This blog is intended to go along with Population: An Introduction to Concepts and Issues, by John R. Weeks, published by Cengage Learning. The latest edition is the 12th (it came out in 2015), but this blog is meant to complement any edition of the book by showing the way in which demographic issues are regularly in the news.

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Sunday, May 15, 2011

New One-Dog Policy Takes Effect in Shanghai, China

In the land of the one-child policy, there is now a one-dog policy in effect in Shanghai, China's largest city, mirroring similar laws already in place in Beijing and Guangzhou. The policy was adopted this past February, but was implemented as of today. Pet-owners with more than one dog are allowed to keep them, but new licenses are to be issued only to homes currently without a dog. The reason for the policy is apparently to prevent unlicensed dogs from roaming the cities and biting people, causing alarms about the spread of rabies.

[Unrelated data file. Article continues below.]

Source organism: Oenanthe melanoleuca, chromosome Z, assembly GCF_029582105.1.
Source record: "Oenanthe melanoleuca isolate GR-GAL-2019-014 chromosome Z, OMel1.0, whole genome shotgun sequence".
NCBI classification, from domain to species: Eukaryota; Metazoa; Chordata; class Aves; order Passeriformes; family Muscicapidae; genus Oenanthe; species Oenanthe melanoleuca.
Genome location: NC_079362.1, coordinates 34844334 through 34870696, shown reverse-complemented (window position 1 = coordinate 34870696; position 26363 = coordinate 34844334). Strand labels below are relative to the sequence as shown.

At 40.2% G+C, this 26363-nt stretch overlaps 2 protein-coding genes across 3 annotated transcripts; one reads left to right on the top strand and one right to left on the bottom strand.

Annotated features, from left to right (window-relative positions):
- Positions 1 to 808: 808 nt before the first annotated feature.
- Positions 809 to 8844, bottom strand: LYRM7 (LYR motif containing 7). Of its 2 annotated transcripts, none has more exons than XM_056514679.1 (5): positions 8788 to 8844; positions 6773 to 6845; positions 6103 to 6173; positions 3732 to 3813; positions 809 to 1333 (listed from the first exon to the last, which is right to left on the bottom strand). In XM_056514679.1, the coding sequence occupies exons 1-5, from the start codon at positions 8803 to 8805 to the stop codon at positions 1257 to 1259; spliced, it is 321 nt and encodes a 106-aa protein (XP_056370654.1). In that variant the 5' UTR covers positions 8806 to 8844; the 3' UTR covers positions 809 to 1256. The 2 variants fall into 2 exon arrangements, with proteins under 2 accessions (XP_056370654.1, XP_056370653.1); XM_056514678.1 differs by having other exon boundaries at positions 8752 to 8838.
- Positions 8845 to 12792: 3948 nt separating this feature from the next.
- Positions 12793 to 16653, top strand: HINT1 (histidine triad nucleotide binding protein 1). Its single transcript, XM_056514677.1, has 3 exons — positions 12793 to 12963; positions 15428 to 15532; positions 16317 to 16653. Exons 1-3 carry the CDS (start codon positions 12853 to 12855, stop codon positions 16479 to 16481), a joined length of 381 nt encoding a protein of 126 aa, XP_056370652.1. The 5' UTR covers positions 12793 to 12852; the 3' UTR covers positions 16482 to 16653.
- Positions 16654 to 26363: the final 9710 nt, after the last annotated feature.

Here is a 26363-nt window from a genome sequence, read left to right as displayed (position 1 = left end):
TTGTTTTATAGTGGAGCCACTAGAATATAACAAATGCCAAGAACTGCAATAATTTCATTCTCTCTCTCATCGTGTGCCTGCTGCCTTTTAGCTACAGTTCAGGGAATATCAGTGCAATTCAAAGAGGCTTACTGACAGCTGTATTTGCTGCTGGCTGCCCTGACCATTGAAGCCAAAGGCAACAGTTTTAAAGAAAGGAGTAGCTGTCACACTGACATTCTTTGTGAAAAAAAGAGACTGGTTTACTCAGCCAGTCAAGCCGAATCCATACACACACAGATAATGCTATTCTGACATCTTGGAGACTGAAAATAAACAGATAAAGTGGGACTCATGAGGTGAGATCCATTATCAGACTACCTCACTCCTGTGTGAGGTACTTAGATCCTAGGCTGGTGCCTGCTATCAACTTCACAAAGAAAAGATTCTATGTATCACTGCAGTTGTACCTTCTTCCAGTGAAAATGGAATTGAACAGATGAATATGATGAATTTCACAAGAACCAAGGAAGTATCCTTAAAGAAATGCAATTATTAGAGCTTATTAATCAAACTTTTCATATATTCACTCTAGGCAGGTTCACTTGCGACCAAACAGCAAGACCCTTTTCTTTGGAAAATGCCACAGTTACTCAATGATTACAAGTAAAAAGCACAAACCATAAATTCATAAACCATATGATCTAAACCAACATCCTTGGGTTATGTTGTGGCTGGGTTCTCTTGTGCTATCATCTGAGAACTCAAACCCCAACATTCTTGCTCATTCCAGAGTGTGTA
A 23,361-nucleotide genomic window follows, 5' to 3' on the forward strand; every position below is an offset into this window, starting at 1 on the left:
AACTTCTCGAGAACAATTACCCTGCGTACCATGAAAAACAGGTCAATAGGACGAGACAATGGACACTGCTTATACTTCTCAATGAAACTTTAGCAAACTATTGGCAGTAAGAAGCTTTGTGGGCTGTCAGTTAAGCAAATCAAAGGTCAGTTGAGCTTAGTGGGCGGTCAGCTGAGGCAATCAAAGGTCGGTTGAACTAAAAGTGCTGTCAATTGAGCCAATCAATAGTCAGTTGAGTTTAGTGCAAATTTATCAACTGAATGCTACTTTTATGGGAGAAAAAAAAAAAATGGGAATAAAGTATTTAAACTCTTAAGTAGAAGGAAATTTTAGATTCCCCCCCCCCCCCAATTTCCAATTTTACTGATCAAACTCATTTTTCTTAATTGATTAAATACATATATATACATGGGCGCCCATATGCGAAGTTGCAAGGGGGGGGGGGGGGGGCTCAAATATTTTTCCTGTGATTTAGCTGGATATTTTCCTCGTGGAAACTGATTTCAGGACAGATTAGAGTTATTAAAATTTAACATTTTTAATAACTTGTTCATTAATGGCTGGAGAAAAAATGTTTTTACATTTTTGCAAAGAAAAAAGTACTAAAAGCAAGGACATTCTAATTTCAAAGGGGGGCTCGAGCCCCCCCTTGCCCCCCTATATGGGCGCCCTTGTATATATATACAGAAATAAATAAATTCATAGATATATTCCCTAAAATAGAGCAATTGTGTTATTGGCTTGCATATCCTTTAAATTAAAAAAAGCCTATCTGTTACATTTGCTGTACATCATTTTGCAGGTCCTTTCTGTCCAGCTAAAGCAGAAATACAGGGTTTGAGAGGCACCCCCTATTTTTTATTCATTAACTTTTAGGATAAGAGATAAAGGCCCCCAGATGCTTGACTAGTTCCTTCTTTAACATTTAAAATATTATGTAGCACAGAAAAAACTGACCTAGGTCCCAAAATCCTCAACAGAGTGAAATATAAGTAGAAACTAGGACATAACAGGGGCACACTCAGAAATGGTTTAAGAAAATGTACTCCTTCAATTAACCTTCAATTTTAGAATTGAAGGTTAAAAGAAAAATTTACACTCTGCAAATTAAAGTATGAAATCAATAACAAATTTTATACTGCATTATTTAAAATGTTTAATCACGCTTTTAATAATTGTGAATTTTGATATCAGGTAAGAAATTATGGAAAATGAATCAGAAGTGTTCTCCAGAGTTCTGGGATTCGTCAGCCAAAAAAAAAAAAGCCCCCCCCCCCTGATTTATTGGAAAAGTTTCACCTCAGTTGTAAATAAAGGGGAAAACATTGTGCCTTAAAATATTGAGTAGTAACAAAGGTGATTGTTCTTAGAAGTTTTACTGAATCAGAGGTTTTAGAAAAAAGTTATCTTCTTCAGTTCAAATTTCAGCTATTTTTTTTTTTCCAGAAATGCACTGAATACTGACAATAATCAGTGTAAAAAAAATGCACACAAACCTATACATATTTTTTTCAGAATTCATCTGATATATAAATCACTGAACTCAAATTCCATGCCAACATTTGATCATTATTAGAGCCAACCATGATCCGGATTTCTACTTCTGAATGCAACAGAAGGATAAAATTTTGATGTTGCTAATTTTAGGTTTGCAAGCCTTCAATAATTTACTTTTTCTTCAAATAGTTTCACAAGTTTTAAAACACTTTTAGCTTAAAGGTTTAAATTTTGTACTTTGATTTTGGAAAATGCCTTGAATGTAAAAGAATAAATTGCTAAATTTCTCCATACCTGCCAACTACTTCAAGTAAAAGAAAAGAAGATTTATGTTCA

Shanghai's new pet ownership rules also slash steep fees for dog registration — in hopes of bringing more undocumented dogs onto the books — and require those walking dogs to keep them on leashes.

Only about 140,000 of Shanghai's estimated 800,000 dogs have been registered under current rules, which require payment of a 2,000 yuan ($300) fee every year for those living downtown and half that for those in the suburbs.

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